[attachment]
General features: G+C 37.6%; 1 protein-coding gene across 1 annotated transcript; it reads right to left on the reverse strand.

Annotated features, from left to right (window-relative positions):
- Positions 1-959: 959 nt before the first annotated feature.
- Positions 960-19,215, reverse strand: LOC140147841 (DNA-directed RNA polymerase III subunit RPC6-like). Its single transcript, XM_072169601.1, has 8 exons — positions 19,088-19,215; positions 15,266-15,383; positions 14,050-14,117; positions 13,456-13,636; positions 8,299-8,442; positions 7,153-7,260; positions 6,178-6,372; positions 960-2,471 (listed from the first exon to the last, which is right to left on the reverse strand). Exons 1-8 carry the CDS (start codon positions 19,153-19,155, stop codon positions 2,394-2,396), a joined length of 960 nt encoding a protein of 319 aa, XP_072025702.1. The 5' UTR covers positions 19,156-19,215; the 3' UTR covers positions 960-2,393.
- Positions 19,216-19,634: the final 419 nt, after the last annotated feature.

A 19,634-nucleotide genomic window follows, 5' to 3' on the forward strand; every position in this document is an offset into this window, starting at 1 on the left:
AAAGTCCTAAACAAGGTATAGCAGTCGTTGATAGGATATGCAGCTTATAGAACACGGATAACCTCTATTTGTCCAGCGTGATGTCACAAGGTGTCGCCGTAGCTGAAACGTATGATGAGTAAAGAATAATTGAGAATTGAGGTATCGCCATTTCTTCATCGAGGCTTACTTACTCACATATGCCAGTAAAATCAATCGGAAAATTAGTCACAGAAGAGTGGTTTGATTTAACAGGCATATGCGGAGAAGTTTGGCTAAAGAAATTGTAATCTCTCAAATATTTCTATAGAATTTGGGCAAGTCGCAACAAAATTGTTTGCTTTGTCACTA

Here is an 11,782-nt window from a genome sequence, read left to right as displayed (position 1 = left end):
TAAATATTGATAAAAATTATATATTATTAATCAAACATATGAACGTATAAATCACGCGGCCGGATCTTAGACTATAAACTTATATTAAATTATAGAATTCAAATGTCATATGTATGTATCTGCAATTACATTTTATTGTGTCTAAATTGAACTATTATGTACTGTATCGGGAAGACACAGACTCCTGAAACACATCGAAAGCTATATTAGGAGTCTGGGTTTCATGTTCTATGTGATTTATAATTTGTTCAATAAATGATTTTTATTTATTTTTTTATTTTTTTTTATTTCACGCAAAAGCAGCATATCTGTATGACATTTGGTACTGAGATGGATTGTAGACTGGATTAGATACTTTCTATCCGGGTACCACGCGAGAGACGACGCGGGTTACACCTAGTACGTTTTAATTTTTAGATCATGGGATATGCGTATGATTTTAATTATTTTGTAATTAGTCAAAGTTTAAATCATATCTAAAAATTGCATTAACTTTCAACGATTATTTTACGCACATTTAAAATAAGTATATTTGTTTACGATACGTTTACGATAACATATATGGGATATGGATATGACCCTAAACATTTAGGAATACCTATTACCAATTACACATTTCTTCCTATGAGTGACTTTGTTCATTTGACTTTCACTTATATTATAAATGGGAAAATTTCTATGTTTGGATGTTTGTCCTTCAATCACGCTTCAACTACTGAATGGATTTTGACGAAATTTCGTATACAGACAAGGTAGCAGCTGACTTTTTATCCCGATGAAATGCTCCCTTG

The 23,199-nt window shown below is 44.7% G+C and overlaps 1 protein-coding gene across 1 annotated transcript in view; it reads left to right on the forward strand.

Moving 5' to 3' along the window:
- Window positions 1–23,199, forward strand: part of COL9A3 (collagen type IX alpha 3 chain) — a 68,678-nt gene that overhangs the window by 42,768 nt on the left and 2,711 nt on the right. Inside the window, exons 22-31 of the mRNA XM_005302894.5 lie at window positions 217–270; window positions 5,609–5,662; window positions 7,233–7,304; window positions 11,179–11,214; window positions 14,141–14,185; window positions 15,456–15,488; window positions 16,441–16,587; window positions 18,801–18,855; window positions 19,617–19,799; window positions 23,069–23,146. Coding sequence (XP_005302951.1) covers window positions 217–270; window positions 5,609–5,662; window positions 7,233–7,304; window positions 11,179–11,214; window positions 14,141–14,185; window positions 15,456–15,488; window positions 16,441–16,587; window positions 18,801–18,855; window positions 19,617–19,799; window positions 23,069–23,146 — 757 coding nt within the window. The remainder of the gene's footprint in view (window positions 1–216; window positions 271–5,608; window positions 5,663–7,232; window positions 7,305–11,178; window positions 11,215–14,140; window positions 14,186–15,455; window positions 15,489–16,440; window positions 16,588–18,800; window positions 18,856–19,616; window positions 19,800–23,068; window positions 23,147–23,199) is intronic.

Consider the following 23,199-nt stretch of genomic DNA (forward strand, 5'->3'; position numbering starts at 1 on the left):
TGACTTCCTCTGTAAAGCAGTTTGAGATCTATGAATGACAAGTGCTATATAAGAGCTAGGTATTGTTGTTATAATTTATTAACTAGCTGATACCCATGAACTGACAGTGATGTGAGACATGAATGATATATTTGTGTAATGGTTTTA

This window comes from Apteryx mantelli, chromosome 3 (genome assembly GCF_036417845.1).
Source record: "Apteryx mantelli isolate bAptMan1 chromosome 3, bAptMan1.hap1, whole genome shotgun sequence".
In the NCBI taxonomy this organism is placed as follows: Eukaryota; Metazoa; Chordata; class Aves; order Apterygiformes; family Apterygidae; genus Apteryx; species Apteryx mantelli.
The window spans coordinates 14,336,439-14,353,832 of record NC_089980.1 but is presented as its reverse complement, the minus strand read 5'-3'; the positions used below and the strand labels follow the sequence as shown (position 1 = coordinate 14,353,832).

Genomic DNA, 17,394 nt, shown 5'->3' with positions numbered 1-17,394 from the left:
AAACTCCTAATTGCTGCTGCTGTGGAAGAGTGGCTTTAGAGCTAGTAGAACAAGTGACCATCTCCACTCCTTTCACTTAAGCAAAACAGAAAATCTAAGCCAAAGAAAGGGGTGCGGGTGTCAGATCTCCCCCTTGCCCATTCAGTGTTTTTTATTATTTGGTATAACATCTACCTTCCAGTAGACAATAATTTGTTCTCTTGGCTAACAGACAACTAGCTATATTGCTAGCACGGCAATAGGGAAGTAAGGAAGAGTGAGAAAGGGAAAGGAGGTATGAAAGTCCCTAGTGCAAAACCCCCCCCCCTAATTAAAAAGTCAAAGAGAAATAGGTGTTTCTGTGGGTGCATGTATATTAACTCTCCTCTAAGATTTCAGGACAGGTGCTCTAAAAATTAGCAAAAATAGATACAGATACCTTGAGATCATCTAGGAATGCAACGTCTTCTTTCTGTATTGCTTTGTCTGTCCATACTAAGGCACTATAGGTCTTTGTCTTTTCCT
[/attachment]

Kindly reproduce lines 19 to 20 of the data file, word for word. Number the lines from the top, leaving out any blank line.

Genomic DNA, 17,394 nt, shown 5'->3' with positions numbered 1-17,394 from the left:
AAACTCCTAATTGCTGCTGCTGTGGAAGAGTGGCTTTAGAGCTAGTAGAACAAGTGACCATCTCCACTCCTTTCACTTAAGCAAAACAGAAAATCTAAGCCAAAGAAAGGGGTGCGGGTGTCAGATCTCCCCCTTGCCCATTCAGTGTTTTTTATTATTTGGTATAACATCTACCTTCCAGTAGACAATAATTTGTTCTCTTGGCTAACAGACAACTAGCTATATTGCTAGCACGGCAATAGGGAAGTAAGGAAGAGTGAGAAAGGGAAAGGAGGTATGAAAGTCCCTAGTGCAAAACCCCCCCCCCTAATTAAAAAGTCAAAGAGAAATAGGTGTTTCTGTGGGTGCATGTATATTAACTCTCCTCTAAGATTTCAGGACAGGTGCTCTAAAAATTAGCAAAAATAGATACAGATACCTTGAGATCATCTAGGAATGCAACGTCTTCTTTCTGTATTGCTTTGTCTGTCCATACTAAGGCACTATAGGTCTTTGTCTTTTCCT